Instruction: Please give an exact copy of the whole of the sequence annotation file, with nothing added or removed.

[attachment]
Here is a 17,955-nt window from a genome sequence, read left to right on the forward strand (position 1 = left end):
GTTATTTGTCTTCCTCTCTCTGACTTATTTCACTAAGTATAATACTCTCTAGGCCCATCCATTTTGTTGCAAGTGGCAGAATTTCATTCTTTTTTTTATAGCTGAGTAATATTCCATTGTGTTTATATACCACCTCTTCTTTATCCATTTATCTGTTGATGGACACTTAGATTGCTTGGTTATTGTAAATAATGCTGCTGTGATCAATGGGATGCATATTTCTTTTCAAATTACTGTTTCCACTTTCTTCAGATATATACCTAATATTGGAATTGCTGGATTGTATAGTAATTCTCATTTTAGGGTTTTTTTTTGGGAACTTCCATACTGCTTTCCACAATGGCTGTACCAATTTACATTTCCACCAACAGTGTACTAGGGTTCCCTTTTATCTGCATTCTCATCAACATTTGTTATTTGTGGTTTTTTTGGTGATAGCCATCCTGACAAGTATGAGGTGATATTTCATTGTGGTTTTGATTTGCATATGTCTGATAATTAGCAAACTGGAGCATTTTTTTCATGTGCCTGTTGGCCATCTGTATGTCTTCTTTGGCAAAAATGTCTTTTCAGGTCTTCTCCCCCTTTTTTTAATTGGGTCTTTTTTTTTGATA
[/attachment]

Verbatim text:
Here is a 17,955-nt window from a genome sequence, read left to right on the forward strand (position 1 = left end):
GTTATTTGTCTTCCTCTCTCTGACTTATTTCACTAAGTATAATACTCTCTAGGCCCATCCATTTTGTTGCAAGTGGCAGAATTTCATTCTTTTTTTTATAGCTGAGTAATATTCCATTGTGTTTATATACCACCTCTTCTTTATCCATTTATCTGTTGATGGACACTTAGATTGCTTGGTTATTGTAAATAATGCTGCTGTGATCAATGGGATGCATATTTCTTTTCAAATTACTGTTTCCACTTTCTTCAGATATATACCTAATATTGGAATTGCTGGATTGTATAGTAATTCTCATTTTAGGGTTTTTTTTTGGGAACTTCCATACTGCTTTCCACAATGGCTGTACCAATTTACATTTCCACCAACAGTGTACTAGGGTTCCCTTTTATCTGCATTCTCATCAACATTTGTTATTTGTGGTTTTTTTGGTGATAGCCATCCTGACAAGTATGAGGTGATATTTCATTGTGGTTTTGATTTGCATATGTCTGATAATTAGCAAACTGGAGCATTTTTTTCATGTGCCTGTTGGCCATCTGTATGTCTTCTTTGGCAAAAATGTCTTTTCAGGTCTTCTCCCCCTTTTTTTAATTGGGTCTTTTTTTTTGATA